Planning Your Backcountry Trip (Part 2): SMART Goals

Copyright © 2014 Jared Manninen

Realizing your dreams of thru-hiking the Tahoe Rim Trail, embarking on an extended backcountry ski tour, or even just going on your first overnight backpacking trip can be a daunting task. However, it’s not impossible! In Part 1 of my Backcountry Trip Planning series I argued the importance of establishing a goal for your backcountry trip. Here, in Part 2: SMART Goals, I provide you with a logical and effective means to clarify and test your goal.

SMART is an acronym for Specific, Measurable, Achievable, Relevant, and Timely. SMART is a litmus test to determine whether or not your goal falls into the realm of possibility.

“But Jared, I just can’t get around the use of the word goal, especially when I’m trying to have fun,” said my friend after I described to her this series of articles. “It sounds so down to business. What about the use of the word intention instead?” Like I told my friend, I cannot control your personal relationship with the word goal. But rest assured it’s not my intention, plan, purpose, mission, commitment, or goal to pull out a set of brass balls and go Alec Baldwin (a la Glengarry Glen Ross) on you. I completely understand the pitfalls of being too goal-oriented (reducing every human experience down to a box in which to check). On the other hand, I’m keenly aware of the destination in which the path of (good) intentions leads.

If you’re just going out for a day hike, choosing a SMART Goal is probably overkill. In this situation, feel free to use intention. Just know that, although the two words can be synonymous at times, they are not the same. Intentions have more to do with your attitude and state of mind than actually accomplishing anything concrete (like a goal). For example, it’s my goal to finish writing this series of articles about backcountry trip planning by April 2018. It’s my intention, however, to inspire you to embark on a more rigorous and potentially more hazardous journey than a day hike by showing you some methods you can use to plan and safely prepare for it.

Setting semantics aside, I will continue to use the word goal in these articles because I’m assuming the backcountry trip you want to take involves risk factors greater than what you would find on a simple walk in the woods. Out of respect for yourself and the terrain you’ll be tackling, you need to devote adequate time, energy, and resources to planning your backcountry trip. A failure to plan is a plan to fail comes to mind. The relatively small amount of time and effort that goes into choosing a goal and testing it (SMART Goals) is worth the investment.

In 2014 I thru-hiked the Tahoe Rim Trail (TRT) and, ever since, people have been asking me about the experience. Many people have asked because they, too, are interested in thru-hiking the TRT. Although many of those people are backpackers, I get the impression that most of them don’t necessarily have the experience or knowledge to plan out a trip longer than a few days. Therefore, to keep things practical and relevant I will continue writing this series of articles using the goal of thru-hiking the Tahoe Rim Trail as my example.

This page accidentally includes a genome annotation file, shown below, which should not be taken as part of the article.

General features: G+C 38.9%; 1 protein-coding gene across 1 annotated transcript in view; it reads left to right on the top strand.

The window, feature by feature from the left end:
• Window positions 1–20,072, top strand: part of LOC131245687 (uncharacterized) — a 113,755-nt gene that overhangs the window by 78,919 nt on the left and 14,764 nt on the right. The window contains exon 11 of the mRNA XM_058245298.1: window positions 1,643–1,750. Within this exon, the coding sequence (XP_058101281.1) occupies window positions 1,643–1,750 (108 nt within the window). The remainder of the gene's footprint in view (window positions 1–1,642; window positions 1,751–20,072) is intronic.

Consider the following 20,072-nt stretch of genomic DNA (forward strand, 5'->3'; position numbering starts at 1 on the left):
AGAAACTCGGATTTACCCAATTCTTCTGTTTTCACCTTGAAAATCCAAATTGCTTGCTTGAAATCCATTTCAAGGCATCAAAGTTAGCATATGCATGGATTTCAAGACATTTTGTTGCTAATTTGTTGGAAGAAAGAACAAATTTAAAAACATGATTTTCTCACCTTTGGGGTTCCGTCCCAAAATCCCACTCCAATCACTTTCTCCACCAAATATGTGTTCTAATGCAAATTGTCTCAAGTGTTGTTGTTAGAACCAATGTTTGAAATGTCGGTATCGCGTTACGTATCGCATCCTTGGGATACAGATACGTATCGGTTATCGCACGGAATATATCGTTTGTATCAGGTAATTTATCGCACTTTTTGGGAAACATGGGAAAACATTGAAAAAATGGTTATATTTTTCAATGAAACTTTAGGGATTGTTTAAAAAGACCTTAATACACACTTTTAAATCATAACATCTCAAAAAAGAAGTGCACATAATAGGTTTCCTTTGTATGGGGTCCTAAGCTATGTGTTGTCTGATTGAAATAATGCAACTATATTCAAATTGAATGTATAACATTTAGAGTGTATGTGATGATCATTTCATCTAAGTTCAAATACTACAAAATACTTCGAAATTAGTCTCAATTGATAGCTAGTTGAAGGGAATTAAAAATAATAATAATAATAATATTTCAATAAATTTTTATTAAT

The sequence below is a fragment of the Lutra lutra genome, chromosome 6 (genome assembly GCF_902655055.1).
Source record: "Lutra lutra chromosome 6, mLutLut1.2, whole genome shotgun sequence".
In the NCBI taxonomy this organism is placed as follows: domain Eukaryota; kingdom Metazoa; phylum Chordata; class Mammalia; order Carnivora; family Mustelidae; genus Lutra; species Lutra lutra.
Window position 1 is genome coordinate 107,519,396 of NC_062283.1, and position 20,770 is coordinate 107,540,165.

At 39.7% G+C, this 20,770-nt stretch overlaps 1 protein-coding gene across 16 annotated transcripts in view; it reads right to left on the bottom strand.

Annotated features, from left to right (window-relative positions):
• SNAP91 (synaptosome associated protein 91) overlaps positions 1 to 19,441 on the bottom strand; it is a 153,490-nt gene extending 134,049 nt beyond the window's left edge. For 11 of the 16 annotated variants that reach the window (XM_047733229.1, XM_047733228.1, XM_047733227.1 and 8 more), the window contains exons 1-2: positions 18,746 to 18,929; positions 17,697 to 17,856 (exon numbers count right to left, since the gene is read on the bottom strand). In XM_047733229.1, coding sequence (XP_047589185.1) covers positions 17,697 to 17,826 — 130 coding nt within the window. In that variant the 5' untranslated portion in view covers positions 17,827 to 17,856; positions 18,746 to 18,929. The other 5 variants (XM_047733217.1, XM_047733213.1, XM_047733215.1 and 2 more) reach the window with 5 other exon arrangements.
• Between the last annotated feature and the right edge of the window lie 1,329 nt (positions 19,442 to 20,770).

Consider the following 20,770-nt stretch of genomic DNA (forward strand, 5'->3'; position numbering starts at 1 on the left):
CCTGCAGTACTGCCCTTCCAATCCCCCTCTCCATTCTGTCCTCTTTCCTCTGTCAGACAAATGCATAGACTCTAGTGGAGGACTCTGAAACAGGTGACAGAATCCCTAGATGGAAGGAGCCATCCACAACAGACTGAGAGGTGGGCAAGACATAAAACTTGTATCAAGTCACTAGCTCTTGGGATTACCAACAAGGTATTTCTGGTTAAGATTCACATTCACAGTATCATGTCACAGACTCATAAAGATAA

Since it’s November as I write this, I will act as if I were planning the trip for next summer. This is standard practice for many backpackers. That is, to plan a big trip for the following summer in the previous fall or winter. Unless you’re an experienced backpacker you usually don’t want to wait until a month before your departure to start planning something major. All of life’s commitments and distractions can cause you to overlook crucial details of an operation on short notice. Not saying that it can’t be done, but starting in late fall allows you plenty of time to perform thorough research and generate enthusiasm for your trip without having to deal with a fast approaching deadline.

The Tahoe Rim Trail trailhead at Big Meadow on SR 89. © Jared Manninen

Since I’ve chosen thru-hiking the Tahoe Rim Trail as my goal, the next step is to test it according to SMART.

SPECIFIC – A specific goal is one that has a definitive beginning and end to it, as well as other concrete aspects such as a location, time frame, and requirements. The more specific you are with your goal, the better chance you have at achieving it. Another military adage (that is relevant to this part of SMART) is to aim small, miss small. For example, your chance of hitting the bullseye is greater if you specifically aim for it rather than just generally aiming toward the target. And even if you miss the bullseye (when specifically aiming at it), you’re more likely to get closer to it than if you just pointed at the whole target.

Thru-hiking the Tahoe Rim Trail is definitely specific. The trail is essentially a circle so, although you can start anywhere on that circle, you’ll eventually reach your starting/ending point.

It would benefit me to clarify in greater detail my goal. For example, I should say something like “I will thru-hike the Tahoe Rim Trail in 12 days, between the dates of July 1-12.” However, at this stage in my planning I might not actually know if these details are reasonable, so I might just use placeholders for dates and a duration of time. When I confirm this information through more research I can then add it to my goal.